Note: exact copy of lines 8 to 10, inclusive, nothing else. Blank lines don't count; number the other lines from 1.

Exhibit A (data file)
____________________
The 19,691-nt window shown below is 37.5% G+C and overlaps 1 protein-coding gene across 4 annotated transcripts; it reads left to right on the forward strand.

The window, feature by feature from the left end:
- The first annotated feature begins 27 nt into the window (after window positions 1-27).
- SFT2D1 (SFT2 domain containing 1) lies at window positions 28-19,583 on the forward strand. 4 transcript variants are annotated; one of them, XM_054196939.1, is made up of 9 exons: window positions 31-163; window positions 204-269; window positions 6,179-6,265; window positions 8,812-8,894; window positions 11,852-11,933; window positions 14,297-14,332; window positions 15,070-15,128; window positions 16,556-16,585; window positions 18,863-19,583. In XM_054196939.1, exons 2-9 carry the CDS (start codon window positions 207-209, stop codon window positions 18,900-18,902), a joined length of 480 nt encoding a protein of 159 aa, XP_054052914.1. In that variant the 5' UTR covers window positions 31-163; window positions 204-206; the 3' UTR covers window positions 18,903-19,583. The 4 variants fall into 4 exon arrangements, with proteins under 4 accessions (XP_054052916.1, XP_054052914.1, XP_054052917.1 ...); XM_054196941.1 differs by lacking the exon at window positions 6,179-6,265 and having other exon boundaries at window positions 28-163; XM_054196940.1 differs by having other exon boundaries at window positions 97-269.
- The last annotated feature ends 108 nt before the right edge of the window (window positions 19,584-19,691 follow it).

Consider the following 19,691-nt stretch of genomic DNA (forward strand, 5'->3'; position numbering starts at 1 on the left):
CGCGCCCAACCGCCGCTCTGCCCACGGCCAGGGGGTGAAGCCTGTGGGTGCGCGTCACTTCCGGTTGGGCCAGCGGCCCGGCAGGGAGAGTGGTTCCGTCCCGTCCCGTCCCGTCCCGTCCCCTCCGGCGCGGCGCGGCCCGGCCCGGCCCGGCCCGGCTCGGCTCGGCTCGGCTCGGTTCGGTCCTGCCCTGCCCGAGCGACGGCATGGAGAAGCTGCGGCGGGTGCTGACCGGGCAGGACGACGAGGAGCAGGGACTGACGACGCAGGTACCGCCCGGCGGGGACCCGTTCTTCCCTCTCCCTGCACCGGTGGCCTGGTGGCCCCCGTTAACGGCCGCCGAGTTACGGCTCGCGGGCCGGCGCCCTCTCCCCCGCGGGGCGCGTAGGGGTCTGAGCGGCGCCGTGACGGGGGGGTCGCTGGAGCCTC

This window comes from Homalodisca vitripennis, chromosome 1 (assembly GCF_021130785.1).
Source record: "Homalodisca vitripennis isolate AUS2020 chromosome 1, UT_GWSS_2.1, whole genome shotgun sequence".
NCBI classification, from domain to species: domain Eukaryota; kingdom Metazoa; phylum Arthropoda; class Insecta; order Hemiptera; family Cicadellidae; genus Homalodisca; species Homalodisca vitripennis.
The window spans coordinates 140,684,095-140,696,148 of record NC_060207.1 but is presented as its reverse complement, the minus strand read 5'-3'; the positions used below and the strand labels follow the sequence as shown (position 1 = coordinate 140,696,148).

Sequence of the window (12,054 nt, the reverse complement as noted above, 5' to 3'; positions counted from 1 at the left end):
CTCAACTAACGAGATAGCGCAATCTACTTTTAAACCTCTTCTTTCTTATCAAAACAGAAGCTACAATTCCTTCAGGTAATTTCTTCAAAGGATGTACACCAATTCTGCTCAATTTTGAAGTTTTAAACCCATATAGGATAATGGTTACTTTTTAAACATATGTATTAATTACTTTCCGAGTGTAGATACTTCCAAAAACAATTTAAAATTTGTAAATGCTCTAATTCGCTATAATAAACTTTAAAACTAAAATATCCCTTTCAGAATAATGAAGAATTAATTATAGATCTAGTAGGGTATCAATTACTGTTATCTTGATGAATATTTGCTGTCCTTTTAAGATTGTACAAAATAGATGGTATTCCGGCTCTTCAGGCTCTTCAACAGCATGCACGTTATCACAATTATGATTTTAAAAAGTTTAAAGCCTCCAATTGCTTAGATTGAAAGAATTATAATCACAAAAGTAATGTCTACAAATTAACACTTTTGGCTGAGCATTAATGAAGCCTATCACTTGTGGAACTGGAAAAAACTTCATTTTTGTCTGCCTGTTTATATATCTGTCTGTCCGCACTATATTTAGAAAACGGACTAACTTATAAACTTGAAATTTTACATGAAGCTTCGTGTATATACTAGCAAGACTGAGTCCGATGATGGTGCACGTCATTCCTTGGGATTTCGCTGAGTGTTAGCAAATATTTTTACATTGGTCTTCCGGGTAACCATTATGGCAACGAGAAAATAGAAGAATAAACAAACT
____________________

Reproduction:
This window comes from Homalodisca vitripennis, chromosome 1 (assembly GCF_021130785.1).
Source record: "Homalodisca vitripennis isolate AUS2020 chromosome 1, UT_GWSS_2.1, whole genome shotgun sequence".
NCBI classification, from domain to species: domain Eukaryota; kingdom Metazoa; phylum Arthropoda; class Insecta; order Hemiptera; family Cicadellidae; genus Homalodisca; species Homalodisca vitripennis.